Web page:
This Small Share Might Be a Hidden Gem

When it comes to finding investing opportunities, the legendary John Neff is someone who can lend us a helping hand.

Neff managed the Windsor fund in the U.S. from 1964 to 1995. During his tenure, Neff managed to generate compounded annual returns of 13.7% – that’s enough to turn every $1,000 invested with him in 1964 into $57,000 by 1995. In comparison, the same investment into a broad U.S. market index like the S&P 500 would have become only $22,700 in the same duration.

The following’s a brief summary of what Neff looks out for in a share (for more details, you can check out here): A lower valuation than the broader market; a bottom-line that’s growing at annual rates of between 7% and 20%; a dividend yield that’s higher than the market; and a strong return on equity.

Given that the SPDR STI ETF (SGX: ES3) – an exchange-traded fund which tracks Singapore’s market barometer the Straits Times Index (SGX: ^STI) – has a price/earnings (PE) ratio and dividend yield of 13.5 and 2.6% currently, the Neff-inspired screen can be fine-tuned as follows. The share must have:

  1. A PE ratio lower than 13.5
  2. Grown its earnings per share at a compounded annual rate of between 7% and 20% over the past five years (more aggressive investors might choose a growth rate of between 7% and 30%)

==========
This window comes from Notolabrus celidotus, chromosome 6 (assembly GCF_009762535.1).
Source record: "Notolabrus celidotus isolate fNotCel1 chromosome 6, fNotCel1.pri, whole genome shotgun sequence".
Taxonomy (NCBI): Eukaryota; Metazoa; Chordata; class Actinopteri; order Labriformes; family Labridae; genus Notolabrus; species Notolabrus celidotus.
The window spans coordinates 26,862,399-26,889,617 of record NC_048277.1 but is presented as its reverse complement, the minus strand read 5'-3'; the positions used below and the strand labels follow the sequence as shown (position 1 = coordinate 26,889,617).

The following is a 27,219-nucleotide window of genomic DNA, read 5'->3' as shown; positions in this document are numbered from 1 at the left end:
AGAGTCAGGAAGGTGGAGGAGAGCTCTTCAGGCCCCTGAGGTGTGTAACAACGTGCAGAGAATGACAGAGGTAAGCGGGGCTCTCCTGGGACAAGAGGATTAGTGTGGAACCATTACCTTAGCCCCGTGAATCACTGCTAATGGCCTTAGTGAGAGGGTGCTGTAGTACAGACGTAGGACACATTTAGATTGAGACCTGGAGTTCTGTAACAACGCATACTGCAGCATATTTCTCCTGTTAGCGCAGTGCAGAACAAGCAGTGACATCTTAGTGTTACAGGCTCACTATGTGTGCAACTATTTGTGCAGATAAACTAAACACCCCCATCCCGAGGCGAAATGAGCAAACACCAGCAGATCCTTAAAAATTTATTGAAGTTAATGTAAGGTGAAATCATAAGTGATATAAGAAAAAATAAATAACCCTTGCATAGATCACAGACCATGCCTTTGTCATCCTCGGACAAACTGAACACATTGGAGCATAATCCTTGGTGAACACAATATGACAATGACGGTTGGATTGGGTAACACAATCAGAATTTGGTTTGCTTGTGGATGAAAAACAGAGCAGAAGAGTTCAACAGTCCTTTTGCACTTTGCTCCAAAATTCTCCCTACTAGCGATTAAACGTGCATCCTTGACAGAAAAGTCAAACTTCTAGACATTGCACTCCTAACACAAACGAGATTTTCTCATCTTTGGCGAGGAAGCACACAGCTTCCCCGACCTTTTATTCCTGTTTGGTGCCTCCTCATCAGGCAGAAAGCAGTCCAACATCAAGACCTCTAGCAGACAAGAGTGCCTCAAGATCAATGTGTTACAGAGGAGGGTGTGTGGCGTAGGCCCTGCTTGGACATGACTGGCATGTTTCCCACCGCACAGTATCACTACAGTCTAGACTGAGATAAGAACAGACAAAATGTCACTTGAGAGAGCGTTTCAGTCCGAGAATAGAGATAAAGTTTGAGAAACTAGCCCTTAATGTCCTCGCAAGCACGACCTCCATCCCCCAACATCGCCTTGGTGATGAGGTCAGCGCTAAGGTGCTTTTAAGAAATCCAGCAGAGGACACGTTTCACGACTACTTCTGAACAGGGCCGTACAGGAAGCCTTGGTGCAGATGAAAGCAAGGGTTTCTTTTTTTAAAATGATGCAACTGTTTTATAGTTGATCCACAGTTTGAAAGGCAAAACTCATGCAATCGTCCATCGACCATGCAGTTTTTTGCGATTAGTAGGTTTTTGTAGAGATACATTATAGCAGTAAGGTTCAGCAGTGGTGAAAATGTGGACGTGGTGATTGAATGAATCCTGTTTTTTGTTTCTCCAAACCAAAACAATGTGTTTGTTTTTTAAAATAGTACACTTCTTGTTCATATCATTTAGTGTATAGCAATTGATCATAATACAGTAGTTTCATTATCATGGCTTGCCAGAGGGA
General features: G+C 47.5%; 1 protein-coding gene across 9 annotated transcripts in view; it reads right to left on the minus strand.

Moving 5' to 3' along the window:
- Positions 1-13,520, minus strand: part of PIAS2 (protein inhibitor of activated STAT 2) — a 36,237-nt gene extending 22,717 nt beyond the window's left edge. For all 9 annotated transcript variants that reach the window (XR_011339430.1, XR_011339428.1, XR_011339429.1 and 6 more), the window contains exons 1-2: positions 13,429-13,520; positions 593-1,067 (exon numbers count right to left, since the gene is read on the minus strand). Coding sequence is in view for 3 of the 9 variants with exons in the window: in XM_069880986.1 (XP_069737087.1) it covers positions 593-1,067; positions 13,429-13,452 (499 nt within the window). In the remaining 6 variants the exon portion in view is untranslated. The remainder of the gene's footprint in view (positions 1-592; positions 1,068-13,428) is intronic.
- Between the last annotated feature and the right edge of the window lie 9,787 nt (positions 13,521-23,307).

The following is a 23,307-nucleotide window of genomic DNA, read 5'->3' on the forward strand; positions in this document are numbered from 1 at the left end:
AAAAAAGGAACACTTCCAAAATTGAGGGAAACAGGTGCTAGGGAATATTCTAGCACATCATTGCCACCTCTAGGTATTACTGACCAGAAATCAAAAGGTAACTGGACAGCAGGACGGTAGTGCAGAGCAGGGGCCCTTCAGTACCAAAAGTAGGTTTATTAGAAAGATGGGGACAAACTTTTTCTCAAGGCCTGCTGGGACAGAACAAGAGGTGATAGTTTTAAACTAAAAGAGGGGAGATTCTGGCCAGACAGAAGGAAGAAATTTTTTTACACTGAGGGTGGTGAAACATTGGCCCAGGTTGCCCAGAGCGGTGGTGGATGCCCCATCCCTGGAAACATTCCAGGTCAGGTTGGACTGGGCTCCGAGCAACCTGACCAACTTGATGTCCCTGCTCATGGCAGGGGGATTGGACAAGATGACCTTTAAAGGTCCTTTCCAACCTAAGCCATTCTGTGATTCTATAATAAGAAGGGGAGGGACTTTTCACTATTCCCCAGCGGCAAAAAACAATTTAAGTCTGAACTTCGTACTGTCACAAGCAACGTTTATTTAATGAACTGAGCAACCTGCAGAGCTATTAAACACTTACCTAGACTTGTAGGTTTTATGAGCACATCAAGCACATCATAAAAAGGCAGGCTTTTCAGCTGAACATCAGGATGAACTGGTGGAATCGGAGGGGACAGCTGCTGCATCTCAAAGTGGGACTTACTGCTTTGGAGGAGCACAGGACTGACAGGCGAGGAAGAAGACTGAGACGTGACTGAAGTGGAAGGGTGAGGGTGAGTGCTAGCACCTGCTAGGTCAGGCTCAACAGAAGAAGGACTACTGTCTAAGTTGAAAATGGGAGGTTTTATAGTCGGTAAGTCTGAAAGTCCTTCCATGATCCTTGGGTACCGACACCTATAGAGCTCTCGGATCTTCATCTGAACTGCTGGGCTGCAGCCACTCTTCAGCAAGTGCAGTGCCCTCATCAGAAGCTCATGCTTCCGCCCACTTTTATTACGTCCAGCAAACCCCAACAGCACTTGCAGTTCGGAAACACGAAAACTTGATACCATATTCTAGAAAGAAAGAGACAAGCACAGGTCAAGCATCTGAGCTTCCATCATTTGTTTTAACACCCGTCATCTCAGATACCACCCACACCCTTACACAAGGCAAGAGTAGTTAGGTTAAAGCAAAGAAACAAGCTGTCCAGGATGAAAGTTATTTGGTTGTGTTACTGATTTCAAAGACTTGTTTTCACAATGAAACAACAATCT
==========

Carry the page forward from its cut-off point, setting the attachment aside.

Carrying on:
3. A dividend yield higher than 2.6%
  4. A return on equity of 15% with the balance sheet carrying more cash than debt (for an explanation of why the return on equity criterion is so, check out here).

Funneling Singapore-listed shares through the aforementioned screen would see GDS Global Ltd (SGX: 5VP) emerge, amongst other shares.

GDS's financials

Source: S&P Capital IQ

GDS, which is a relatively new share that got listed only on April 2013, is involved with a niche business of providing commercial and industrial door and shutter solutions. From its numbers, this small share (GDS has a tiny market capitalisation of only S$44.8 million) has had great earnings growth, a low valuation, a high dividend yield, a strong balance sheet, and also seems to have desirable economic characteristics.

A Fool’s take

At this point, it’s important to highlight that investors can’t just stop here. Neff’s criteria is meant to help narrow the field and is not meant to pick shares. As such, investors would still have to dig deeper and determine if GDS can extend its great historical track record into the future.

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The information provided is for general information purposes only and is not intended to be personalised investment or financial advice. Motley Fool Singapore writer Chong Ser Jing does not own shares in any company mentioned.